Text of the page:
The four papers ultimately selected for the panel are offered here, in this special issue, for your consideration. Using intertextual readings of memoirs, correspondence, fiction, poetry, and critical prose, in their essays the panelists scrutinize issues crucial to modernist scholarship: intertwined personal and professional relationships underpinned by the dynamics of patronage and politics; indirect approaches to incorporating aesthetic principles in “ahistorical” texts; integration of concepts derived from studies of spiritualism, mysticism, and the occult; evolving attitudes toward curating and representing archival materials, especially through tactics of allusion. 

The first essay is written by Susan McCabe, who examines the complex interactions of the three writers in “H.D., Bryher, and Pound: The Primal Scene of Modernist Money.” (Editors’ note: Dr. McCabe was unable to attend the convention, and so her paper is presented here for the first time.)  As early “rival” patrons of H.D., the poetic impresario Pound, and Bryher, a British industrialist’s queer daughter, both supported and advanced H.D.’s career, with Bryher taking ascendancy after 1919. McCabe’s emphasis, in her own words, “is to direct the reader to the trio’s interrelated differential psychological relationship to the modern crisis of money.” Her thought-provoking essay leads us into this relationship through interwoven concepts of Freudian theory, fecundity, materialism, and patronage.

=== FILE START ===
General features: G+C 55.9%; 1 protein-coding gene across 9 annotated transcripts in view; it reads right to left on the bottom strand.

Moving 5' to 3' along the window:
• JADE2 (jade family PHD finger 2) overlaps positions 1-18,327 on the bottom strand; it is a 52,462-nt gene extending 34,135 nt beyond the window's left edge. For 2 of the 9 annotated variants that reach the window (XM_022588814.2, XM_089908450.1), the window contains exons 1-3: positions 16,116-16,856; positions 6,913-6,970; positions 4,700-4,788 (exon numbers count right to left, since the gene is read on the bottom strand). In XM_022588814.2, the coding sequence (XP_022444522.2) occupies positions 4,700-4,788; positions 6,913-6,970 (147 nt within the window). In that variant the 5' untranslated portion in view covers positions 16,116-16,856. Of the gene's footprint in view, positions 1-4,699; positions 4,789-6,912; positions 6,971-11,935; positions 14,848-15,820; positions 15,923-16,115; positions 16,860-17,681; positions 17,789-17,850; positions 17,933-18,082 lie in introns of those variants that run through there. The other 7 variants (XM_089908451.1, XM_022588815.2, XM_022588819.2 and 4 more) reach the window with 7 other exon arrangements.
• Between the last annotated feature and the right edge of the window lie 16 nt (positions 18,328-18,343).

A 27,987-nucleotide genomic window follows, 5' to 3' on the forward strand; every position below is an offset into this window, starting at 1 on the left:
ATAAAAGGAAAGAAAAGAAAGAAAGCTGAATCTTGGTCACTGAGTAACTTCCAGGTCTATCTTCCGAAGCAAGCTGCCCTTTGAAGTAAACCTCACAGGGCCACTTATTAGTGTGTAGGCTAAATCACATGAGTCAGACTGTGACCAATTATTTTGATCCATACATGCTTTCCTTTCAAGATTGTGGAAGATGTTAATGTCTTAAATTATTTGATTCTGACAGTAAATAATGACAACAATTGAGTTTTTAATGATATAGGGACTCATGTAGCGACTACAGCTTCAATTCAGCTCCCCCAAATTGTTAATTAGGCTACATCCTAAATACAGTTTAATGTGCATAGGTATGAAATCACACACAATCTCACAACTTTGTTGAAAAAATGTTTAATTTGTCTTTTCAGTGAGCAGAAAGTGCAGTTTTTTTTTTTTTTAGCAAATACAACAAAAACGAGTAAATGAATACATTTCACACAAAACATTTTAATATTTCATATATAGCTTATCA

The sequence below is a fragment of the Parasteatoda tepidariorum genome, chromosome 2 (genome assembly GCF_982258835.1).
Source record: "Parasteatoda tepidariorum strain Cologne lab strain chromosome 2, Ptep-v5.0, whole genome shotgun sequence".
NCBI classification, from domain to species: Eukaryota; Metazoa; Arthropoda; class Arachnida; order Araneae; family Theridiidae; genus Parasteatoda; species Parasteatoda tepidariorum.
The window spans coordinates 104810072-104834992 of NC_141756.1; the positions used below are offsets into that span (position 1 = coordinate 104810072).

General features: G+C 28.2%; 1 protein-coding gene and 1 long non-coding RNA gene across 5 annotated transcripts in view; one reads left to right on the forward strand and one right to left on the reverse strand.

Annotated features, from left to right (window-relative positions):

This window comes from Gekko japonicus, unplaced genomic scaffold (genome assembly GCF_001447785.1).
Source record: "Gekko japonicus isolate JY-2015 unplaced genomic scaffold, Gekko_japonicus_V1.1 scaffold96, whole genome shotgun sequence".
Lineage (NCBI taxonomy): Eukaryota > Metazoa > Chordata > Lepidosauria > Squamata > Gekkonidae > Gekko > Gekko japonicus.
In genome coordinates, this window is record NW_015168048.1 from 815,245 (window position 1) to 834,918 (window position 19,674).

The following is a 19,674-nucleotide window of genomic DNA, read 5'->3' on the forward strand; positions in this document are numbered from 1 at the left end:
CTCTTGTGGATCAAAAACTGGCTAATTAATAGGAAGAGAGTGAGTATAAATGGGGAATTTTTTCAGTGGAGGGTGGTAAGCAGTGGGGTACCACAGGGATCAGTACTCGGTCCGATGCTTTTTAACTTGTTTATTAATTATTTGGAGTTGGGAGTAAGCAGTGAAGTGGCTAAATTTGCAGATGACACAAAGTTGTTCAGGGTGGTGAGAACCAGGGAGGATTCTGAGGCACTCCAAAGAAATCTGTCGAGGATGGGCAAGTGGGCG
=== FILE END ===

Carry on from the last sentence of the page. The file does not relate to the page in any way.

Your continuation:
In the second paper, “‘True Students of Aesthetics’: H.D. and Pound Define Beauty in ‘concrete terms’,” Sara Dunton considers how reading Walter Pater together in their youth instigated Pound’s and H.D.’s formulations of theories on aesthetics based on their understandings of the “concrete terms” of visual artworks. Addressing their early prose from the 1910s and 1920s, Dunton contrasts Pound’s inclination towards contemporary sculptors with H.D.’s turn to ancient Greek and Renaissance artists. She argues that despite their differing preferences, Pound and H.D. both engage with the ekphrastic process—the verbal representation of visual objects—to facilitate their thinking in their own “new age.” Following Pater’s lead, the two modernists deploy the traditional mode to radicalize notions of the production and reception of visual and literary art.